Each pair is different though and some we’ve found are very tolerant of a fairly close approach to the nest before they will alarm, regardless of what stage they’re at in the breeding cycle, while others will alarm when observers are some distance from the nest area. Pairs can also alarm when a ground predator is present or corvids but they rarely seem to alarm in response to the presence of birds of prey.

Both sexes can utter a variety of other interesting calls at different times, including a brief hoarse rattling krrrrr which is used in song flights or territorial defence and the thin seeseeseeseesee call is usually given by the female. Nestlings can sometimes be heard calling shree shree shree shree, although in practice it can be difficult to hear until a person is standing right over the nest or it’s a call they can give sometimes when they’re handled.

SC male Tranquil valley unringed2This only covers a fraction of the vocalisations Stonechats can produce. The song is especially varied and given in a variety of circumstances. We’ve just covered the ones which are helpful to our volunteers in their survey work, particularly in the nest-finding process, and helping to judge the relevant stage of the breeding cycle so volunteer time and effort can be planned more effectively. There’s a whole other article in trying to cover the display and song patterns and behaviour of this charismatic chat.

If you’re curious to listen to some of the vocalisations, Xeno Canto is quite a good resource for examples of the different calls and songs – https://www.xeno-canto.org/species/Saxicola-rubicola

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Stonechats elsewhere

As well our ringed Stonechats wintering on the reserve, we’ve also received some interesting sightings this winter of our ringed birds from elsewhere in Norfolk, with both birds born last season on Dersingham Bog NNR being reported and the first sighting of a bird born several years ago but not reported since. Birds have been seen at Heacham, Deepdale Marsh, Roydon Common and Holme Bird Observatory.

Of our crop of 48 ringed juveniles last season, so far 18 ringed birds have been reported to us, which is a good reporting ratio as well as a survival rate for the juveniles; no doubt helped by the milder winter this year. It’s interesting to speculate how many other Stonechats from last year’s ringed crop have survived and just not yet been seen or reported to us.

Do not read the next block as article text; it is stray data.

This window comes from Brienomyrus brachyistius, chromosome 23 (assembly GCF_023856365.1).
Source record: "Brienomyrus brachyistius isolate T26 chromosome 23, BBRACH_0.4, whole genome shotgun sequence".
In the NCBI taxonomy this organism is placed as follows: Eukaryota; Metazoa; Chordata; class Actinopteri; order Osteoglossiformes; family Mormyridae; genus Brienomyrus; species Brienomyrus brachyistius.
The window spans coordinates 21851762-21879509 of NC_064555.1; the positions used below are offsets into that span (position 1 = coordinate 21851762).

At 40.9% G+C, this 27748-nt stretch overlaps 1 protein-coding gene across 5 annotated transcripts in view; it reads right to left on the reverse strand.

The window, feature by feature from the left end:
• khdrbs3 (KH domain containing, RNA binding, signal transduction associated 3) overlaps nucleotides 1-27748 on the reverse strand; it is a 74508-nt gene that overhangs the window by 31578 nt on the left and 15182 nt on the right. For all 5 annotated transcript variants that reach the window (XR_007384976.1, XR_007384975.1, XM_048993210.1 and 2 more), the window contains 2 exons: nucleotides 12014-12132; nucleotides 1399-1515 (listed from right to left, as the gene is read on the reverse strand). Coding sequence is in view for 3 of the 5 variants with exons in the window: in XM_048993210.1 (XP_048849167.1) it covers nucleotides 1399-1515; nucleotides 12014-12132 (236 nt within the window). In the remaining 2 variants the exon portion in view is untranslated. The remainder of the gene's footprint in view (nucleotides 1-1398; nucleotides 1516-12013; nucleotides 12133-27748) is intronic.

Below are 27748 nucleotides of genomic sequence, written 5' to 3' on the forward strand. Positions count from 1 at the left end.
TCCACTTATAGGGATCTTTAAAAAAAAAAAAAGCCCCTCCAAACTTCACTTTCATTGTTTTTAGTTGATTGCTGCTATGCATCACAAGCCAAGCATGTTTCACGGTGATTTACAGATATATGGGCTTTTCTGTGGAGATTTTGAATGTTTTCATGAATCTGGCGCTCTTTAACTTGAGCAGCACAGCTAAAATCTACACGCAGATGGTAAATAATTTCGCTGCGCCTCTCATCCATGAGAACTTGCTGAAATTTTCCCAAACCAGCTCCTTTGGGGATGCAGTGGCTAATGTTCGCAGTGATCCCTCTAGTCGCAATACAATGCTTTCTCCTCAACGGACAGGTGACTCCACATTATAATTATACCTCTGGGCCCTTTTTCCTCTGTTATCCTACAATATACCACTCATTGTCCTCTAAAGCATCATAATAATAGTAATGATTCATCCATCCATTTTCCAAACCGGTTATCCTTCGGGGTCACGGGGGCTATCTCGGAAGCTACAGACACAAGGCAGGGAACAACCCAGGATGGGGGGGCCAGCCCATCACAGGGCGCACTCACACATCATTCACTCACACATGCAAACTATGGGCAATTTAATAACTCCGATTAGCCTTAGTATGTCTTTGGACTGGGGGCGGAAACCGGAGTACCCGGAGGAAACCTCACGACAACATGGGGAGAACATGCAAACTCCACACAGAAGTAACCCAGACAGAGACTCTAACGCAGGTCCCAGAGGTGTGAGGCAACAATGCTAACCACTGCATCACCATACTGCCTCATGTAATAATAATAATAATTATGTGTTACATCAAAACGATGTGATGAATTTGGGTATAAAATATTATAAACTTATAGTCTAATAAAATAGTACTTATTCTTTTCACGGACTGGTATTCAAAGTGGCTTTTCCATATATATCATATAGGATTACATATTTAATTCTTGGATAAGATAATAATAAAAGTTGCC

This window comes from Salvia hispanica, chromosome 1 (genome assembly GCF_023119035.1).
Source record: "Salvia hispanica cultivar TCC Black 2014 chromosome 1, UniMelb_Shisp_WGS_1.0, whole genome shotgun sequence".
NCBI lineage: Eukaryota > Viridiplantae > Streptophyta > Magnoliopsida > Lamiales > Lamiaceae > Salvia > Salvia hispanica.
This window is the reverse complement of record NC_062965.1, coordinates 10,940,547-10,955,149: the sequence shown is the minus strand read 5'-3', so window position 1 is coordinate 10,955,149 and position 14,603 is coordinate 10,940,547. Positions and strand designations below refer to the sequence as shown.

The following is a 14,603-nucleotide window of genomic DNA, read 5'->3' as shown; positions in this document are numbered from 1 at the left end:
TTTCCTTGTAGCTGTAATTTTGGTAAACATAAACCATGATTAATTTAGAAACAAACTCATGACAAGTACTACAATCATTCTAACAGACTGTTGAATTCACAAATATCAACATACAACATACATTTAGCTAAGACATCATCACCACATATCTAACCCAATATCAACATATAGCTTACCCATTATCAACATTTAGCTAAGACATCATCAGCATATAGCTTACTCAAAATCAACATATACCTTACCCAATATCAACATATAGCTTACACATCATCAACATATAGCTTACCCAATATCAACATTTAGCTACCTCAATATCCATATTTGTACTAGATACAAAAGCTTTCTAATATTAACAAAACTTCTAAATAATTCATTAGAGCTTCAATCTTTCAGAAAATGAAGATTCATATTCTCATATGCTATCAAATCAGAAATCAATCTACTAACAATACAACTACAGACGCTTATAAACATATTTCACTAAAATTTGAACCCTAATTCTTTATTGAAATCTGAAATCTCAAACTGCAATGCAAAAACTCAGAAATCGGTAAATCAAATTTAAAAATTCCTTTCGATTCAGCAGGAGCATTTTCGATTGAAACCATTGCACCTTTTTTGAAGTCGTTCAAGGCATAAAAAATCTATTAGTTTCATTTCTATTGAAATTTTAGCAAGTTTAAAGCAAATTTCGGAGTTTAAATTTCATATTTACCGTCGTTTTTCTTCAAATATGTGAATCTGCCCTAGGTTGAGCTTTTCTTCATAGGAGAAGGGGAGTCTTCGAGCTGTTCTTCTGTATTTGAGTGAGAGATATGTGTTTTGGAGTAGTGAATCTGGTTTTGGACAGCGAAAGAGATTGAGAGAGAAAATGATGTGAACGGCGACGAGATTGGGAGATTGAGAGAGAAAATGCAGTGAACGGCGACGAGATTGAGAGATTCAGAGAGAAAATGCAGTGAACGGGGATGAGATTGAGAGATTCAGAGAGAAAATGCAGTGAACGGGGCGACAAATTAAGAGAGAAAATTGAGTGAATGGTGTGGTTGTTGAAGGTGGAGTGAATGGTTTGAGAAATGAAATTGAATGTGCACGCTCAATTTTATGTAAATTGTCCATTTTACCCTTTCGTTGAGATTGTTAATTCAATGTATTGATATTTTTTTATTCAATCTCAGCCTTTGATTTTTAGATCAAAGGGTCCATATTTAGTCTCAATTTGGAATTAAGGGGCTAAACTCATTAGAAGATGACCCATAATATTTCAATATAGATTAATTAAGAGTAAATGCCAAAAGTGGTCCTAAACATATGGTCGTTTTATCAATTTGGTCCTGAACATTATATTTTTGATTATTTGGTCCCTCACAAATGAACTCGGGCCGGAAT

Of those 17 reported Stonechats, 9 are now on territory on Dersingham Bog NNR, with 1 more ringed male seen in mid-winter but who no longer seems to be around. Of those reported ringed birds, 10 were male and 6 were female.

SC juv Happy Valley -2nd brood Deepdale Marsh Mark AndrewsOne male was been tracked this winter from Deepdale Marsh along the Norfolk coast and is now on territory at Thornham, where he is paired with a female and appears to be breeding. That male was first seen at Deepdale last September just a couple of months after he fledged from a second brood of one of our core territories, so a decent distance for a juvenile who’s not long left the natal site.

SC juv Bryants 2nd brood Deepdale Marsh Mark AndrewsInterestingly, at the same time he was seen at Deepdale, there was another of our ringed males at the same site. While the second male was also born last season, it was from a different territory on Dersingham Bog and these males fledged a month apart. Amazing then how they ended up at the same spot at the same time.

Another of our ringed males has since appeared at Holme where he is similarly paired with an unringed female and currently feeding first brood young (thanks to Pete Bangs for this most recent photo).

One ringed male was seen by one of our survey volunteers, Les Bunyan, on Roydon Common and it’s the first report of this bird since he fledged from Dersingham Bog in 2015. It’s entirely possible he’s been at Roydon for a while but perhaps just not reported?

Male SC Winterton March 2019 Ringed - photo by Dave RobertsA tantalising glimpse of a ringed male at Winterton by Dave Roberts was probably one of our birds too, although the ring combination couldn’t quite be nailed down but hopefully if the bird remains at that site and breeds, someone may yet get a better view of its ring combination.

Snettisham Coastal Park seems to be a good ‘gathering ground’ for Stonechats in general, both in the winter and in the breeding season, and Ray Roche reported a ringed female seen there in April this year, so it’ll be interesting to see if she pairs up and breeds.

We’re very grateful to everyone for reporting their sightings and for the cracking photos submitted and for allowing us to use them on the website and our Twitter feed. We can only plead for more sightings really – we’d love to hear from anyone who sees a ringed Stonechat, even if it’s not one of ours! We’d especially like to hear of any which are successfully breeding, both in Norfolk and elsewhere.

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Winter Survival

After a milder winter than last year, we head into the start of the 2019 breeding season at Dersingham Bog in a much better position than we were last year where we were just thankful some of our Stonechats had even managed to survive the double Beasts from the East.